Every year, people in the US throw away 2.5 billion plastic foam cups—and that’s just a fraction of the 33 million tons of plastic that Americans throw out each year.
Less than 10 percent of that total gets recycled, and the remainder presents challenges ranging from water contamination to animal poisoning.
Enter the mighty mealworm. The tiny worm, which is the larvae form of the darkling beetle, can subsist on a diet of Styrofoam and other forms of polystyrene, according to two companion studies (first, second) coauthored by Wei-Min Wu, a senior research engineer in the department of civil and environmental engineering at Stanford University.
Microorganisms in the worms’ guts biodegrade the plastic in the process—a surprising and hopeful finding.
“Our findings have opened a new door to solve the global plastic pollution problem,” Wu says.
The papers, published in Environmental Science and Technology, are the first to provide detailed evidence of bacterial degradation of plastic in an animal’s gut. Understanding how bacteria within mealworms carry out this feat could potentially enable new options for safe management of plastic waste.
“There’s a possibility of really important research coming out of bizarre places,” says Craig Criddle, a professor of civil and environmental engineering who supervises plastics research by Wu and others. “Sometimes, science surprises us. This is a shock.”
In the lab, 100 mealworms ate between 34 and 39 milligrams of Styrofoam—about the weight of a small pill—per day. The worms converted about half of the Styrofoam into carbon dioxide, as they would with any food source.
Within 24 hours, they excreted the bulk of the remaining plastic as biodegraded fragments that look similar to tiny rabbit droppings. Mealworms fed a steady diet of Styrofoam were as healthy as those eating a normal diet, Wu says, and their waste appeared to be safe to use as soil for crops.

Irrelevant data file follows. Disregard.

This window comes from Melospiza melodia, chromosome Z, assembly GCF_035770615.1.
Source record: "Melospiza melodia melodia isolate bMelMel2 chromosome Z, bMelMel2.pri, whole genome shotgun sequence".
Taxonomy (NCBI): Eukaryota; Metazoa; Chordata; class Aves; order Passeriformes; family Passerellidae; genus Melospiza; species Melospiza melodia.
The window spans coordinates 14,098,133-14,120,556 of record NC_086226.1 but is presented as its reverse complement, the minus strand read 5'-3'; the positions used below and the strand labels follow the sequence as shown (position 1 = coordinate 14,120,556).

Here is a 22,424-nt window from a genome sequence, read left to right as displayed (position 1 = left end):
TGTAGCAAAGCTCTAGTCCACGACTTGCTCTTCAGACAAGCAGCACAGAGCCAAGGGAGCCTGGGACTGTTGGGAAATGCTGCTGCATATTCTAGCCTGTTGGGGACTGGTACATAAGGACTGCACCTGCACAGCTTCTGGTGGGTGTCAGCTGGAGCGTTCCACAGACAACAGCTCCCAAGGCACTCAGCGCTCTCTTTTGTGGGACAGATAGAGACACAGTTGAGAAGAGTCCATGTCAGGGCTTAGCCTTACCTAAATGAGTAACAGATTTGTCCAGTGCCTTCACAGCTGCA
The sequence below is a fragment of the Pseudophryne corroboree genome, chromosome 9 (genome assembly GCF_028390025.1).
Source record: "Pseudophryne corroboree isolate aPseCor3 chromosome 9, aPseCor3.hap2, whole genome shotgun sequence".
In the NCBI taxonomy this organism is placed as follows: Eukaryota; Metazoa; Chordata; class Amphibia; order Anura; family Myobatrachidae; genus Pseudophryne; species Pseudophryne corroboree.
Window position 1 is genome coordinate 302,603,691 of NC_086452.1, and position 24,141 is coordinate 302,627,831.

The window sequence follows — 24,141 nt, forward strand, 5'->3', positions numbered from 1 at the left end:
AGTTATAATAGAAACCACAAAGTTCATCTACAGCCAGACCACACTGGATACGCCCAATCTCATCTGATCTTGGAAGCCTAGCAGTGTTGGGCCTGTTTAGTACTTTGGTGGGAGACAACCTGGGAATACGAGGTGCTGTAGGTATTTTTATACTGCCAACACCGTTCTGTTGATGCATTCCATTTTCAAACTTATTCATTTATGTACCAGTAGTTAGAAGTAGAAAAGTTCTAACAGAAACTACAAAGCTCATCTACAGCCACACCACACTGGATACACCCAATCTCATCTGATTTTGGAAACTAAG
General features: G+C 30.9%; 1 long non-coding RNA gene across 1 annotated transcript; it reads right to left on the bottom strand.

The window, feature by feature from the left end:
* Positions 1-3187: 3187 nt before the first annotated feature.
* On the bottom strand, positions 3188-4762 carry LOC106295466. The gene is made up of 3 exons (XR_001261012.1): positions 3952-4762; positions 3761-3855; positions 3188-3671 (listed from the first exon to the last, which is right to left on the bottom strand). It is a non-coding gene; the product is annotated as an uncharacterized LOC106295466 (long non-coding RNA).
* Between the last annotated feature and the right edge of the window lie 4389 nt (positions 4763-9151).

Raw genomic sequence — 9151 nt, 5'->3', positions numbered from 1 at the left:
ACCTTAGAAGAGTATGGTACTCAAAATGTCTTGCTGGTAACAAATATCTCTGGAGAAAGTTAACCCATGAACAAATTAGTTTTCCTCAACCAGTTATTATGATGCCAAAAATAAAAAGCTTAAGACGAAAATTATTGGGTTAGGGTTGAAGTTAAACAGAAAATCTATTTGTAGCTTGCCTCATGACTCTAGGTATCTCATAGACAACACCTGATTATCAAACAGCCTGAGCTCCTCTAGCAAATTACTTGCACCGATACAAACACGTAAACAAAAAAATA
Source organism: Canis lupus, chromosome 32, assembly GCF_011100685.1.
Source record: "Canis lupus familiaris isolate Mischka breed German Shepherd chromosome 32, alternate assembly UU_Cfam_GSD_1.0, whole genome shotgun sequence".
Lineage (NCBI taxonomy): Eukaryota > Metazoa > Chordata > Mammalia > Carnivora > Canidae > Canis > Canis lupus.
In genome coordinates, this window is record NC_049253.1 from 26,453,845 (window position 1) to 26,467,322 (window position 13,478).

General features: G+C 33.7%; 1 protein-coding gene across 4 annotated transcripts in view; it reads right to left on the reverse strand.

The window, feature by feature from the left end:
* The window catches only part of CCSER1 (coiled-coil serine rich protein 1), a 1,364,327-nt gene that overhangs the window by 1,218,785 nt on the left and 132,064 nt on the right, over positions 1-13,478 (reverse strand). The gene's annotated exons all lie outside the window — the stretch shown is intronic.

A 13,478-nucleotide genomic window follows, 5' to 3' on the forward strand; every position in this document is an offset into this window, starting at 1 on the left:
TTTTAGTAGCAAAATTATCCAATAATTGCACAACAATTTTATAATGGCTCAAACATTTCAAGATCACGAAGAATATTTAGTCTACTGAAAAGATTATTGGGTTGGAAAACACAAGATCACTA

Researchers, including Wu, have shown in earlier research that waxworms, the larvae of Indian mealmoths, have microorganisms in their guts that can biodegrade polyethylene, a plastic used in filmy products such as trash bags. The new research on mealworms is significant, however, because Styrofoam was thought to have been non-biodegradable and more problematic for the environment.
[Mutant worms gorge on sugar but stay lean]
Researchers led by Criddle, a senior fellow at the Stanford Woods Institute for the Environment, are collaborating on ongoing studies with the project leader and papers’ lead author, Jun Yang of Beihang University in China, and other Chinese researchers.
Together, they plan to study whether microorganisms within mealworms and other insects can biodegrade plastics such as polypropylene (used in products ranging from textiles to automotive components), microbeads (tiny bits used as exfoliants), and bioplastics (derived from renewable biomass sources such as corn or biogas methane).
As part of a “cradle-to-cradle” approach, the researchers will explore the fate of these materials when consumed by small animals, which are, in turn, consumed by other animals.
Mealworms of the sea
Another area of research could involve searching for a marine equivalent of the mealworm to digest plastics, Criddle says. Plastic waste is a particular concern in the ocean, where it fouls habitat and kills countless seabirds, fish, turtles, and other marine life.
[‘Safe’ plastics leach toxins as they break down]
More research is needed, however, to understand conditions favorable to plastic degradation and the enzymes that break down polymers. This, in turn, could help scientists engineer more powerful enzymes for plastic degradation, and guide manufacturers in the design of polymers that do not accumulate in the environment or in food chains.
Criddle’s plastics research was originally inspired by a 2004 project to evaluate the feasibility of biodegradable building materials. That investigation was funded by the Stanford Woods Institute’s Environmental Venture Projects seed grant program. It led to the launch of a company that is developing economically competitive, nontoxic bioplastics.
Source: Stanford University